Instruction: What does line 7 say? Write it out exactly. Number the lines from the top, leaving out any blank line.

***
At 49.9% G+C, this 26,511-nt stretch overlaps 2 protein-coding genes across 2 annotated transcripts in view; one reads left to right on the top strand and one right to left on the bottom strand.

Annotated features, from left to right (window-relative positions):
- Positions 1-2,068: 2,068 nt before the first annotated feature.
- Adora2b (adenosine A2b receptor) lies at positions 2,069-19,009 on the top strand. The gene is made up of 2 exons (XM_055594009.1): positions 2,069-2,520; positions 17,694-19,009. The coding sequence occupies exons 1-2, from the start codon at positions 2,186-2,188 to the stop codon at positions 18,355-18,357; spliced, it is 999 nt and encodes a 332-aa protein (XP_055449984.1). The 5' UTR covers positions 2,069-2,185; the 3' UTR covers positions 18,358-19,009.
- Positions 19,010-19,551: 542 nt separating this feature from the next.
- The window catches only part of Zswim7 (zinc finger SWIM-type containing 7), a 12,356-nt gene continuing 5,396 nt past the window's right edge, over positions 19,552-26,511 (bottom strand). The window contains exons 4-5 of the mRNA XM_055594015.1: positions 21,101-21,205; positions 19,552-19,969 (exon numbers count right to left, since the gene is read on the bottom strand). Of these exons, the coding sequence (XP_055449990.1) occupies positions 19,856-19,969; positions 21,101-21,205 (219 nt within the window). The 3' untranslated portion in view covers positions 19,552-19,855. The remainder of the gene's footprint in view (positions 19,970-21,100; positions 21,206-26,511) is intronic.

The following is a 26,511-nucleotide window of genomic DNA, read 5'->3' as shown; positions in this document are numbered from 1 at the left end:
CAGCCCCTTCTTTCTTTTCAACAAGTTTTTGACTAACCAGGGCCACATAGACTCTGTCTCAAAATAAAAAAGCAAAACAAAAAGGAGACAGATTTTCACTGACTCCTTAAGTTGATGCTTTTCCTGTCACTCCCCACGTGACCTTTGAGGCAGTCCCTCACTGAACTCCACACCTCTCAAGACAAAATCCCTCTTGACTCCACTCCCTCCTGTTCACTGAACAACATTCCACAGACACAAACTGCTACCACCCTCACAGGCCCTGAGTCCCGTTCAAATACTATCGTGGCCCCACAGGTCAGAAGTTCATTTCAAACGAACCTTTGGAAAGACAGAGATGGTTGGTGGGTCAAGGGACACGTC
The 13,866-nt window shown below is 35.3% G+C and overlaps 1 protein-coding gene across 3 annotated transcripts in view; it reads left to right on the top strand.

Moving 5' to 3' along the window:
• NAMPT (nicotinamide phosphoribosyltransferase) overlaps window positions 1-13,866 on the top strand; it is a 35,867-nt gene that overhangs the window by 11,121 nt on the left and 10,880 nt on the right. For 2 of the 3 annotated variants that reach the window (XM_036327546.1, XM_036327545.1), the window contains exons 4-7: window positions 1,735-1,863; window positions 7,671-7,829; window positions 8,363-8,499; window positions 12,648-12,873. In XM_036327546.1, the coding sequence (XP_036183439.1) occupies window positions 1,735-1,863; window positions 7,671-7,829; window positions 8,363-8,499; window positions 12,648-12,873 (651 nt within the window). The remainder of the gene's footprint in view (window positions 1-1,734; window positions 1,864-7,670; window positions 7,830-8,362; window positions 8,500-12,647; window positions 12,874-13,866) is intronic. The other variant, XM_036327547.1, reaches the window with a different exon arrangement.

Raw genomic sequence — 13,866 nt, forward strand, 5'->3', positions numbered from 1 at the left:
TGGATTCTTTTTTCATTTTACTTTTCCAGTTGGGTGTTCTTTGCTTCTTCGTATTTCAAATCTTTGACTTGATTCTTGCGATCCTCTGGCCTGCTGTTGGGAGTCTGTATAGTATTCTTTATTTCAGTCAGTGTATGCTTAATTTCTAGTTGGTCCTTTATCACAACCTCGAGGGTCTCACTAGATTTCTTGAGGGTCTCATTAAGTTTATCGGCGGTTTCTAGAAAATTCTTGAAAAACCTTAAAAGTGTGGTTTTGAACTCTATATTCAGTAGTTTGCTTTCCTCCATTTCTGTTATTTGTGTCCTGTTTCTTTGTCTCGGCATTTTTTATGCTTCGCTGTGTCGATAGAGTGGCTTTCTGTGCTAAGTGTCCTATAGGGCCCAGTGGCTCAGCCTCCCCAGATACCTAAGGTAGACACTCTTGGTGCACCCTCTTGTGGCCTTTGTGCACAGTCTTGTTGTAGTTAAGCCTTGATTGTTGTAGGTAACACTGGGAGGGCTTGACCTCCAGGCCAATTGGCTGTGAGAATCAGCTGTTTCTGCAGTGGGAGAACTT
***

The following is a 26,511-nucleotide window of genomic DNA, read 5'->3' as shown; positions in this document are numbered from 1 at the left end: